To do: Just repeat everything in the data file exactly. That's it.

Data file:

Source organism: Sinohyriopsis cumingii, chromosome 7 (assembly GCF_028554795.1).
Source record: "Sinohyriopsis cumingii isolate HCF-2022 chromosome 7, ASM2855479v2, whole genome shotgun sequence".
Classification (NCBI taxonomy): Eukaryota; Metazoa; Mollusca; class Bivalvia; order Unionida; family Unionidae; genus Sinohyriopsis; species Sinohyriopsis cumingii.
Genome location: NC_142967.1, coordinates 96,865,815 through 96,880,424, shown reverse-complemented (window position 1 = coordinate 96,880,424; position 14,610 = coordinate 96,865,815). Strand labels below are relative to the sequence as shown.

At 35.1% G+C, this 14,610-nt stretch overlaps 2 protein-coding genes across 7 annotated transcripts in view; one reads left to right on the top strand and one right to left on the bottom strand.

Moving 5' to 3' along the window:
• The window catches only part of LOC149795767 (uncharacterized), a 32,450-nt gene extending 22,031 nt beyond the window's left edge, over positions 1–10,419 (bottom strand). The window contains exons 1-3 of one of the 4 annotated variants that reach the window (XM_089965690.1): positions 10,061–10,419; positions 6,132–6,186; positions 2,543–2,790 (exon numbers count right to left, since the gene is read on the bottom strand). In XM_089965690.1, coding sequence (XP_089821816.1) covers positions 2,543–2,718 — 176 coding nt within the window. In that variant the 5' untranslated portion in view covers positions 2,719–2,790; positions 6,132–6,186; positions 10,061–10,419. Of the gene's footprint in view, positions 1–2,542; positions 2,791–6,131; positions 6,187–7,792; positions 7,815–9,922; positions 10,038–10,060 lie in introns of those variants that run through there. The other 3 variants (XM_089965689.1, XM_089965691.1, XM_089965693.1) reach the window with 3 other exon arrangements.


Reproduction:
Source organism: Sinohyriopsis cumingii, chromosome 7 (assembly GCF_028554795.1).
Source record: "Sinohyriopsis cumingii isolate HCF-2022 chromosome 7, ASM2855479v2, whole genome shotgun sequence".
Classification (NCBI taxonomy): Eukaryota; Metazoa; Mollusca; class Bivalvia; order Unionida; family Unionidae; genus Sinohyriopsis; species Sinohyriopsis cumingii.
Genome location: NC_142967.1, coordinates 96,865,815 through 96,880,424, shown reverse-complemented (window position 1 = coordinate 96,880,424; position 14,610 = coordinate 96,865,815). Strand labels below are relative to the sequence as shown.

At 35.1% G+C, this 14,610-nt stretch overlaps 2 protein-coding genes across 7 annotated transcripts in view; one reads left to right on the top strand and one right to left on the bottom strand.

Moving 5' to 3' along the window:
• The window catches only part of LOC149795767 (uncharacterized), a 32,450-nt gene extending 22,031 nt beyond the window's left edge, over positions 1–10,419 (bottom strand). The window contains exons 1-3 of one of the 4 annotated variants that reach the window (XM_089965690.1): positions 10,061–10,419; positions 6,132–6,186; positions 2,543–2,790 (exon numbers count right to left, since the gene is read on the bottom strand). In XM_089965690.1, coding sequence (XP_089821816.1) covers positions 2,543–2,718 — 176 coding nt within the window. In that variant the 5' untranslated portion in view covers positions 2,719–2,790; positions 6,132–6,186; positions 10,061–10,419. Of the gene's footprint in view, positions 1–2,542; positions 2,791–6,131; positions 6,187–7,792; positions 7,815–9,922; positions 10,038–10,060 lie in introns of those variants that run through there. The other 3 variants (XM_089965689.1, XM_089965691.1, XM_089965693.1) reach the window with 3 other exon arrangements.